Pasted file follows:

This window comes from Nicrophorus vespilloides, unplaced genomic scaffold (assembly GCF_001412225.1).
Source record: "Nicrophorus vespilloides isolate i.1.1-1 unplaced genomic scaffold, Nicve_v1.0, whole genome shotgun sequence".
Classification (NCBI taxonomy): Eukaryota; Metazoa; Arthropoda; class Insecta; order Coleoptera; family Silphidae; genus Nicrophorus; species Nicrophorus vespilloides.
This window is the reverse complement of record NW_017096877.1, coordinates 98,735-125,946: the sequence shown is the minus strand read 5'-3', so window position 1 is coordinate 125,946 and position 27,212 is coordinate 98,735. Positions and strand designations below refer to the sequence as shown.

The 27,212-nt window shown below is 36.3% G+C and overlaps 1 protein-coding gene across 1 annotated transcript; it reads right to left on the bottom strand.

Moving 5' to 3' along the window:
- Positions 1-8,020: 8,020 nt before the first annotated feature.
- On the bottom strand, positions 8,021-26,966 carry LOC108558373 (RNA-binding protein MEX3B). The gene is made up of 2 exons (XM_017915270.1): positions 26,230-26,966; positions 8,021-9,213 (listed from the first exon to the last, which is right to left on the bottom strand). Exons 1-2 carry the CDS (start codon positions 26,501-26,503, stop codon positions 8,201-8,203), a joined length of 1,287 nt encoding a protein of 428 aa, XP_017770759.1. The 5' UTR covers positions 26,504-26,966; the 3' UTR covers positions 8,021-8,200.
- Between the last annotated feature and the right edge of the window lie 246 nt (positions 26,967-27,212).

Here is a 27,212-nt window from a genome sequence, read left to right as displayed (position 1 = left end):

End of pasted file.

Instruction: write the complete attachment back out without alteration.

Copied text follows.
This window comes from Nicrophorus vespilloides, unplaced genomic scaffold (assembly GCF_001412225.1).
Source record: "Nicrophorus vespilloides isolate i.1.1-1 unplaced genomic scaffold, Nicve_v1.0, whole genome shotgun sequence".
Classification (NCBI taxonomy): Eukaryota; Metazoa; Arthropoda; class Insecta; order Coleoptera; family Silphidae; genus Nicrophorus; species Nicrophorus vespilloides.
This window is the reverse complement of record NW_017096877.1, coordinates 98,735-125,946: the sequence shown is the minus strand read 5'-3', so window position 1 is coordinate 125,946 and position 27,212 is coordinate 98,735. Positions and strand designations below refer to the sequence as shown.

The 27,212-nt window shown below is 36.3% G+C and overlaps 1 protein-coding gene across 1 annotated transcript; it reads right to left on the bottom strand.

Moving 5' to 3' along the window:
- Positions 1-8,020: 8,020 nt before the first annotated feature.
- On the bottom strand, positions 8,021-26,966 carry LOC108558373 (RNA-binding protein MEX3B). The gene is made up of 2 exons (XM_017915270.1): positions 26,230-26,966; positions 8,021-9,213 (listed from the first exon to the last, which is right to left on the bottom strand). Exons 1-2 carry the CDS (start codon positions 26,501-26,503, stop codon positions 8,201-8,203), a joined length of 1,287 nt encoding a protein of 428 aa, XP_017770759.1. The 5' UTR covers positions 26,504-26,966; the 3' UTR covers positions 8,021-8,200.
- Between the last annotated feature and the right edge of the window lie 246 nt (positions 26,967-27,212).

Here is a 27,212-nt window from a genome sequence, read left to right as displayed (position 1 = left end):